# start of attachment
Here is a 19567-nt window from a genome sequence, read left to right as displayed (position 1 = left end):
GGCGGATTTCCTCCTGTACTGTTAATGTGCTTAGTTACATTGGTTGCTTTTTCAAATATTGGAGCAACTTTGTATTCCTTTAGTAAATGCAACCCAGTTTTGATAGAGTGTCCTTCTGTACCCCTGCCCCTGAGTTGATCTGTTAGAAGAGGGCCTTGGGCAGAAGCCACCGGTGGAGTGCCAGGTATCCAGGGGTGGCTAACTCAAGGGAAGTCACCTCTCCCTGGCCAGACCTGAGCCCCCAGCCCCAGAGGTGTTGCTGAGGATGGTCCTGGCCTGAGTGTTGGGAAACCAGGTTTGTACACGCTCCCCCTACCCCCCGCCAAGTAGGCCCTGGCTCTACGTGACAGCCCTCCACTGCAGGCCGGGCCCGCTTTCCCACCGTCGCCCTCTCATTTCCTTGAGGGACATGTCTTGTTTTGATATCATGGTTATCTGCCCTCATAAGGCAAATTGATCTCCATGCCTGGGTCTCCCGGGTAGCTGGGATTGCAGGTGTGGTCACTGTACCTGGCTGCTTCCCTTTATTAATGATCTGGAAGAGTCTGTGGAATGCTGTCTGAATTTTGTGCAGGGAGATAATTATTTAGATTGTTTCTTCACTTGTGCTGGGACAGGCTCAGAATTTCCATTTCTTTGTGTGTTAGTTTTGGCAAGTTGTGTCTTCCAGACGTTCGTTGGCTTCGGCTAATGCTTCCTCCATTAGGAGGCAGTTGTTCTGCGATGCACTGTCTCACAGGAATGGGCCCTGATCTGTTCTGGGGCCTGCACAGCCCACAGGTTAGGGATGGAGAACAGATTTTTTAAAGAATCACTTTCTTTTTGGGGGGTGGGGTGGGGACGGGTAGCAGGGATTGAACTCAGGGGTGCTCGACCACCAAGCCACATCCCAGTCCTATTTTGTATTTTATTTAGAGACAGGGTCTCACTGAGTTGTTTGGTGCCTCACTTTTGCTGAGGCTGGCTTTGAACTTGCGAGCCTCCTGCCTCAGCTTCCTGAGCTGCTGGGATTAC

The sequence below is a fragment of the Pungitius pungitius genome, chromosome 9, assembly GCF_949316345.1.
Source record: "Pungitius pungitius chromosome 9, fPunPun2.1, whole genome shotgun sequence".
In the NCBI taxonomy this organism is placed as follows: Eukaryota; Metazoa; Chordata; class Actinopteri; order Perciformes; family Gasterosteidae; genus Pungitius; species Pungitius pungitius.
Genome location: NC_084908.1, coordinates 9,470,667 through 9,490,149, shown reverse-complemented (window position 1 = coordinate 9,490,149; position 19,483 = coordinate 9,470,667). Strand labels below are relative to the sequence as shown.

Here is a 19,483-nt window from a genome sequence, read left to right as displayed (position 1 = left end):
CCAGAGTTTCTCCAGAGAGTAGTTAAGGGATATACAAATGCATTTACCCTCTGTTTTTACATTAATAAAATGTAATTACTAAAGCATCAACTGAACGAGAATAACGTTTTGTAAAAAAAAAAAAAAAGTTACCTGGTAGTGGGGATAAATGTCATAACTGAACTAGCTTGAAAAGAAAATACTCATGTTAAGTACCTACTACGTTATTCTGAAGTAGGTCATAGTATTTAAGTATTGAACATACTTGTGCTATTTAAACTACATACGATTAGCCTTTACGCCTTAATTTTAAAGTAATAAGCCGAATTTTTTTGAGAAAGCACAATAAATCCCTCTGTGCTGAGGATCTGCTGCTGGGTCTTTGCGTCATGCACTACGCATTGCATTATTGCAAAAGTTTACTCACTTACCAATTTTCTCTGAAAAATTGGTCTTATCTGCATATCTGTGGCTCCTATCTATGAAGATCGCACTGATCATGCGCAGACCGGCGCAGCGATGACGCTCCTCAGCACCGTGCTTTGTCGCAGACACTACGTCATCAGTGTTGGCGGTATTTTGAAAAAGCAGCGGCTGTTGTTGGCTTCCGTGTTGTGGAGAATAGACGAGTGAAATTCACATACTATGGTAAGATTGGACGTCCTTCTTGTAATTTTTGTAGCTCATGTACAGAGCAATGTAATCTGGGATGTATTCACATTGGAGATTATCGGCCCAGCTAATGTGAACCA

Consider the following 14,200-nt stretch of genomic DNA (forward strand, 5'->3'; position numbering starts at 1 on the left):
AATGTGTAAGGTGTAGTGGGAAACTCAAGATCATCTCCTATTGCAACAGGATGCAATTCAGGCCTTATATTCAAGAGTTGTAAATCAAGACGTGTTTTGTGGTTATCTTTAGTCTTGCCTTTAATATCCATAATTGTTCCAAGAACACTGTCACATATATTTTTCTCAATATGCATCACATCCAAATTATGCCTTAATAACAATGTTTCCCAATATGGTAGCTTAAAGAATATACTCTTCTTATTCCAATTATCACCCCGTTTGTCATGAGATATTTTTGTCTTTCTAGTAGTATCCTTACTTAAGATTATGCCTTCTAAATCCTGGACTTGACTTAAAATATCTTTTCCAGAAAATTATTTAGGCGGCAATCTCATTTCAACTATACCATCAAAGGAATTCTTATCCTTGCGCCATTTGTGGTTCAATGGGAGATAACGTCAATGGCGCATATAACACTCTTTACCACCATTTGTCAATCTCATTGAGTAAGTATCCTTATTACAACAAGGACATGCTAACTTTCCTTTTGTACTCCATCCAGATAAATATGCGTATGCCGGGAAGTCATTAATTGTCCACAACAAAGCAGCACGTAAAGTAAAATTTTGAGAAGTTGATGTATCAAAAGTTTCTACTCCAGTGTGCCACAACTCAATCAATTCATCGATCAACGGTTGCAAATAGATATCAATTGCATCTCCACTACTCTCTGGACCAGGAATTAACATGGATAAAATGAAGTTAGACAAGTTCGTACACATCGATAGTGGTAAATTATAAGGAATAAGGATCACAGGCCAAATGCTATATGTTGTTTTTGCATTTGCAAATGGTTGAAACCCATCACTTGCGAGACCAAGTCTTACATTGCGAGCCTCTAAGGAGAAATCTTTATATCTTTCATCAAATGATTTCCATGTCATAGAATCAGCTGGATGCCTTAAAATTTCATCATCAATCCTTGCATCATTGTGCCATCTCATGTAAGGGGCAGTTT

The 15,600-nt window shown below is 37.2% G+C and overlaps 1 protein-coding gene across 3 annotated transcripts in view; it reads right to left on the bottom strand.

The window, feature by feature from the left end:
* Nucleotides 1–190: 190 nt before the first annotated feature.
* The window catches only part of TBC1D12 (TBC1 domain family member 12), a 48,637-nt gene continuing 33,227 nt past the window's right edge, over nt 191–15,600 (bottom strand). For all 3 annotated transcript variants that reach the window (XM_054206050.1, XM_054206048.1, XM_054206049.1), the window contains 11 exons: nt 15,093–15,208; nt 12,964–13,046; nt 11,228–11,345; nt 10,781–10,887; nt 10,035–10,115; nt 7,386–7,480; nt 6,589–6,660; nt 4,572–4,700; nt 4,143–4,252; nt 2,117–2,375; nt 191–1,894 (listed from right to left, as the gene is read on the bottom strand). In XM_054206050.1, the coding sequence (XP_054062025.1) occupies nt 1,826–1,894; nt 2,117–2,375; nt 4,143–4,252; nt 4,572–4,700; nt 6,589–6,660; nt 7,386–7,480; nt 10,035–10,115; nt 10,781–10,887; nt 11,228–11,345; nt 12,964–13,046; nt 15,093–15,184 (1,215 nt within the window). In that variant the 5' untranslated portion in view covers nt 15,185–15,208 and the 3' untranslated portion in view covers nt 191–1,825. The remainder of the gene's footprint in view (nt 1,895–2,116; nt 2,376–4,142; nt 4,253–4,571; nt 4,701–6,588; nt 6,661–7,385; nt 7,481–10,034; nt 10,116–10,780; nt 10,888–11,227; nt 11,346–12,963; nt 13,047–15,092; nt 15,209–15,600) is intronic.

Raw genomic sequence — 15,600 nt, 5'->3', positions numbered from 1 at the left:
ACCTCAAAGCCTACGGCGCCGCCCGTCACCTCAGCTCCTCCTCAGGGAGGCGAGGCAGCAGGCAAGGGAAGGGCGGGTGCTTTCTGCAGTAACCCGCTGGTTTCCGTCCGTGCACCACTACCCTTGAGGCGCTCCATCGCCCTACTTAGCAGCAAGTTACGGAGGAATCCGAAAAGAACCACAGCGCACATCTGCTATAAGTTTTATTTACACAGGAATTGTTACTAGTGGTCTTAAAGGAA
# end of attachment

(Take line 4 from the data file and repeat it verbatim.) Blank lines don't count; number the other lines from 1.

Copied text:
Source record: "Pungitius pungitius chromosome 9, fPunPun2.1, whole genome shotgun sequence".